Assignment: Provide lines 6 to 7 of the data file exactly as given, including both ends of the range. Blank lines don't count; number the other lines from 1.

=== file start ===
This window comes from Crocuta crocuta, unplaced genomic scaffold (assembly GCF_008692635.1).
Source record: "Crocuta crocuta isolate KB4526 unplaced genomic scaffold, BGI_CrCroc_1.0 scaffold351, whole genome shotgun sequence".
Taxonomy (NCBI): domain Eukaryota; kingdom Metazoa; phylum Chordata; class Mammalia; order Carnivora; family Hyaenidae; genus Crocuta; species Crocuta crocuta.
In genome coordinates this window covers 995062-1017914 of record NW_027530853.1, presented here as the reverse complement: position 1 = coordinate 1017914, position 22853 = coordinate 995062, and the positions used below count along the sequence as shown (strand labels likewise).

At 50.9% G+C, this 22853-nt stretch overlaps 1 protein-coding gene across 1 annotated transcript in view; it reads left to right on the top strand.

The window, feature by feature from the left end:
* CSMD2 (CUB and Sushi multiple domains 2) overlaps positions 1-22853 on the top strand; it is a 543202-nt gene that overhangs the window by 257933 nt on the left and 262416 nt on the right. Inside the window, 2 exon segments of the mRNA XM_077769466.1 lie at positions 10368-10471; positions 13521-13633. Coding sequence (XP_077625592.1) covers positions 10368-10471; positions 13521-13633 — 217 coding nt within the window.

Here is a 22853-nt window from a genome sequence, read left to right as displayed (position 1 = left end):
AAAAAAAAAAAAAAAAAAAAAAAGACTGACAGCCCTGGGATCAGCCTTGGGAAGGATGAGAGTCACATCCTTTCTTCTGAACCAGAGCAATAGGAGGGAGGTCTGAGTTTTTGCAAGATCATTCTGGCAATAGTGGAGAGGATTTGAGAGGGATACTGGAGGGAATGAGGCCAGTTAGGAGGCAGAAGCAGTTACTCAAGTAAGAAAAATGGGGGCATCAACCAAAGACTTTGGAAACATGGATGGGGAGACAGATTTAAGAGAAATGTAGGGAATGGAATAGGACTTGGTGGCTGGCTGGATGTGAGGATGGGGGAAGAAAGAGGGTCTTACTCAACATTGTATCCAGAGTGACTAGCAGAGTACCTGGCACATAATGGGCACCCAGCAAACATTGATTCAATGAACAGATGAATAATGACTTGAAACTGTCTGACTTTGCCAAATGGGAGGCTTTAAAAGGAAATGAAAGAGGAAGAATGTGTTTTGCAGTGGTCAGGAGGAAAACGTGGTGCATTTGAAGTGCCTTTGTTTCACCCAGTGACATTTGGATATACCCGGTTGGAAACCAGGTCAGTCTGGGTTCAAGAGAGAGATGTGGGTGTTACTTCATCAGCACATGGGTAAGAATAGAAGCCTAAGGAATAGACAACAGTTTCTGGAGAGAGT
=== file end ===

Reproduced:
The window, feature by feature from the left end:
* CSMD2 (CUB and Sushi multiple domains 2) overlaps positions 1-22853 on the top strand; it is a 543202-nt gene that overhangs the window by 257933 nt on the left and 262416 nt on the right. Inside the window, 2 exon segments of the mRNA XM_077769466.1 lie at positions 10368-10471; positions 13521-13633. Coding sequence (XP_077625592.1) covers positions 10368-10471; positions 13521-13633 — 217 coding nt within the window.